Independence DayPosted: March 25, 2012
Day 138-LXIV, Πρέβεζα.
Day 139-LXV, from Πρέβεζα to Βόνιτσα, 17 km.
Vonitsa, March 25
Even though Preveza seems to be a fairly prosperous town, the inhabitants did everything to make us feel at home. In the square there were locals present around the clock to exchange ideas and bring us sweet Greek wine.
On Friday evening we were invited by the Popular Assembly of Preveza – one of the first popular assemblies in Greece to sprout up after the 15th of May last year – to watch a documentary by Naomi Klein on shock therapy and disaster capitalism. After the film there was a little concert with classic rock ballads and Greek music. At the end of it, the two Neapolitans among us didn’t hesitate to take the microphones. They played the partisan song Bella Ciao and a few evergreens of the great Italian poet Fabrizio De André to the enjoyment of the locals.
We were also invited to stay another day in Preveza and take part in a demonstration for independence day.
We only have five days of margin to spend, but this was the first opportunity to do something together with a local movement, and so we accepted.
Today was independence day. We were up early, we folded our tents, and we prepared banners and slogans. The official parade would pass right along the square of our camp.
During the morning a small crowd of local protesters assembled. The entire police force was out for the occasion, even though their numbers didn’t ammount to much, and neither were they provocatively armed or dressed.
When the parade began, police gently forced us aside. We would have wanted to resist more, but the local protesters urged us to be patient.
The parade itself was a disgusting display of child exploitation for nationalist purposes. The entire school youth of the town was dressed up in uniforms and marched by like army batallions, waving flags. From the podium they were applauded by political, military and religious authorities.
Together with the Greek protesters, we made sure that our voices were heard. “Solidarity is the weapon of the people. War against the war of the bosses”, the Greeks chanted. And in the midst of them, our presence gave a touch of colour to the protest.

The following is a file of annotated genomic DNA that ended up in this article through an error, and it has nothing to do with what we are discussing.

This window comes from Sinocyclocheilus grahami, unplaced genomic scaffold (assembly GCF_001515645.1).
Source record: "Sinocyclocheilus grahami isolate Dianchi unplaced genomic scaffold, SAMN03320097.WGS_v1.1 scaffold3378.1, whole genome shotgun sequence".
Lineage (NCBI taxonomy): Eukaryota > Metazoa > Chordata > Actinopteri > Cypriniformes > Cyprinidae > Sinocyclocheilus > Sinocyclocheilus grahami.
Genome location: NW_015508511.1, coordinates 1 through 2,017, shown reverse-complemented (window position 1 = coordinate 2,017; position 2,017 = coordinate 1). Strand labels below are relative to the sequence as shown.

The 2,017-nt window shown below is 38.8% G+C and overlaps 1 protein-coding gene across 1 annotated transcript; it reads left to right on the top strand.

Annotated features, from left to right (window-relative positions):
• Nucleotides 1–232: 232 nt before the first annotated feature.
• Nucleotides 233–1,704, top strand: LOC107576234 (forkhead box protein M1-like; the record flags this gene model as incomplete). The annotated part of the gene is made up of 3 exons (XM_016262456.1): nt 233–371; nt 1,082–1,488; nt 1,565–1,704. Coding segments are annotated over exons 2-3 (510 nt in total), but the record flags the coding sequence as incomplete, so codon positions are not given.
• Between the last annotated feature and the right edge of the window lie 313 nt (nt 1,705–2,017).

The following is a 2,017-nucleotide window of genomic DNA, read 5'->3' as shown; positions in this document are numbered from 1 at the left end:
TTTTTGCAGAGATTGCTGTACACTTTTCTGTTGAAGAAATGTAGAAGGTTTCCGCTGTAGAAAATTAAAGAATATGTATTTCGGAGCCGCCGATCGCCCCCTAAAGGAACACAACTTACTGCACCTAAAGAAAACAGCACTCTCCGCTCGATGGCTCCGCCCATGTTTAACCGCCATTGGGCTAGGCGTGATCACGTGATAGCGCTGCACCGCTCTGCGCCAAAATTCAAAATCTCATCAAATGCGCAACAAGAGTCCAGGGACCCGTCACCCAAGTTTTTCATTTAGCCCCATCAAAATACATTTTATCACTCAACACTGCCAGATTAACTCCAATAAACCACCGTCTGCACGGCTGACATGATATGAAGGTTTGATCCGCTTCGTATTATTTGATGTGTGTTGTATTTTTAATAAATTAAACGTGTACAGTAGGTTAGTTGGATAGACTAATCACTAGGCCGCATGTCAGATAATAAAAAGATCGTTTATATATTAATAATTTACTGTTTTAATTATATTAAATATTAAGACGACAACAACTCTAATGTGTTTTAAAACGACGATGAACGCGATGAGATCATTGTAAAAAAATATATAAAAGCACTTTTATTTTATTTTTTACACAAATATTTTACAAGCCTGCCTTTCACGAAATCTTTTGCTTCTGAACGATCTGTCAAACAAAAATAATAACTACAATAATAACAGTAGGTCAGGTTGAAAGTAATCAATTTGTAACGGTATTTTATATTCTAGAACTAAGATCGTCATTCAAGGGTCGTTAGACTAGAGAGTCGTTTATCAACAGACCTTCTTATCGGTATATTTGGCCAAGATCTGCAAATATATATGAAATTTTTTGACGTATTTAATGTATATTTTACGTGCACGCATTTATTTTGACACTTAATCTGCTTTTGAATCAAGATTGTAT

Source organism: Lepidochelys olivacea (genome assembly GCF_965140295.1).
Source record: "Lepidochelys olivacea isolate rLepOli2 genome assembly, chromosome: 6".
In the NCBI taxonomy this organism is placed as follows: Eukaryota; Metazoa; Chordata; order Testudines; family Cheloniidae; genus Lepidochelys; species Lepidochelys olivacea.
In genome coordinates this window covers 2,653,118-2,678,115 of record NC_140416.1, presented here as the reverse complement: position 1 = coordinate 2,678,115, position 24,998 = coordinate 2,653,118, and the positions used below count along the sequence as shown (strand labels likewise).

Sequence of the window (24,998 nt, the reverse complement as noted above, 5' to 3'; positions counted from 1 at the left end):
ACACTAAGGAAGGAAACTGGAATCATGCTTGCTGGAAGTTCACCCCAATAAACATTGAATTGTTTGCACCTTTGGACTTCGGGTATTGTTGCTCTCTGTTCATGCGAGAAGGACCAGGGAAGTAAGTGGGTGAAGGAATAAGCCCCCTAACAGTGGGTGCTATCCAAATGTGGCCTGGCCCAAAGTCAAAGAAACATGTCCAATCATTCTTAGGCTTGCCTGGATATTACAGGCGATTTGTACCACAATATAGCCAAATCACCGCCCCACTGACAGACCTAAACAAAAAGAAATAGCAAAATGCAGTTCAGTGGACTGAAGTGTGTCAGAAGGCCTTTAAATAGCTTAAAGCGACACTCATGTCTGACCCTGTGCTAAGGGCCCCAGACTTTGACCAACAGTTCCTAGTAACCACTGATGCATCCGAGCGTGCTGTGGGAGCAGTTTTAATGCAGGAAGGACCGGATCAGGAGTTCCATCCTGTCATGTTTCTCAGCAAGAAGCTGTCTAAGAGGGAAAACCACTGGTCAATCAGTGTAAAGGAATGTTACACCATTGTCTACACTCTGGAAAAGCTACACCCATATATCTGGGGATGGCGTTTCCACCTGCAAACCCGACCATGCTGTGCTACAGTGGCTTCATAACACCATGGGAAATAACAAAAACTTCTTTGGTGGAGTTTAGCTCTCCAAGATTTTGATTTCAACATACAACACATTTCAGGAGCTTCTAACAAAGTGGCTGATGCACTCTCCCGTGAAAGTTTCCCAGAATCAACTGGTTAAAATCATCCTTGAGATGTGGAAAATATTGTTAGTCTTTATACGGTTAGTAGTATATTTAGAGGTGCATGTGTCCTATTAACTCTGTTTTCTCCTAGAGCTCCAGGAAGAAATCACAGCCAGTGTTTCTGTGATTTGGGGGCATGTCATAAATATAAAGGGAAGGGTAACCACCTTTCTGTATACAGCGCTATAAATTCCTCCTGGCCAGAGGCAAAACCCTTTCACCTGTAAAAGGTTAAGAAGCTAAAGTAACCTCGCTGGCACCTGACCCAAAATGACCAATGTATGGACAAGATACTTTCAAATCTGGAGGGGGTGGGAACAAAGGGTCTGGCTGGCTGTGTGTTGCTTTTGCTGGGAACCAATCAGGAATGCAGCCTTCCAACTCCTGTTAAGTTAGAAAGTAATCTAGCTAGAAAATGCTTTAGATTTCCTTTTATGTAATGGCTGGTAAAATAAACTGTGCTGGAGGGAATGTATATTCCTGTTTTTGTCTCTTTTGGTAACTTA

Near the end we made a move, we hooked up behind the last of the school kids’ batallions to be able to close the parade. Police were determined to block us. We tried to force our way through, but they delayed us long enough for the authorities to quickly leave the podium before we passed by with our peace flags and our slogans calling for revolution.
That was it. In the midst of a ridiculous nationalist piece of theater we made our point. Afterwards we peacefully mixed with the crowds and the schoolkids on the boulevard.
They saw us off, a few hours later, when we crossed the sea in small launches, to continue our march on the southern shore of the inland sea. Initially we planned to take the tunnel, but a local Englishman was happy to play the role of Charon, and bring our march over the waves to the other side.
It was a long long day. After the demonstration we marched a full length leg, be it without gear because one of the Greek comrades we met in Riza helped us out by taking all our stuff on his lorry, through the tunnel, right to today’s destination, Vonitsa.
Vonitsa is a breathtaking little place on the coast of the inland sea. There are Greek flags everywhere along the boulevard and around the national monument when we enter the town.
We take the little square, and we look forward to relax a bit when a police car arrives. None of us is in the mood to talk to them, especially because they are not nice. The two officers give us five minutes to leave or we will be arrested.
Five minutes later we were still there, and police had silently retreated.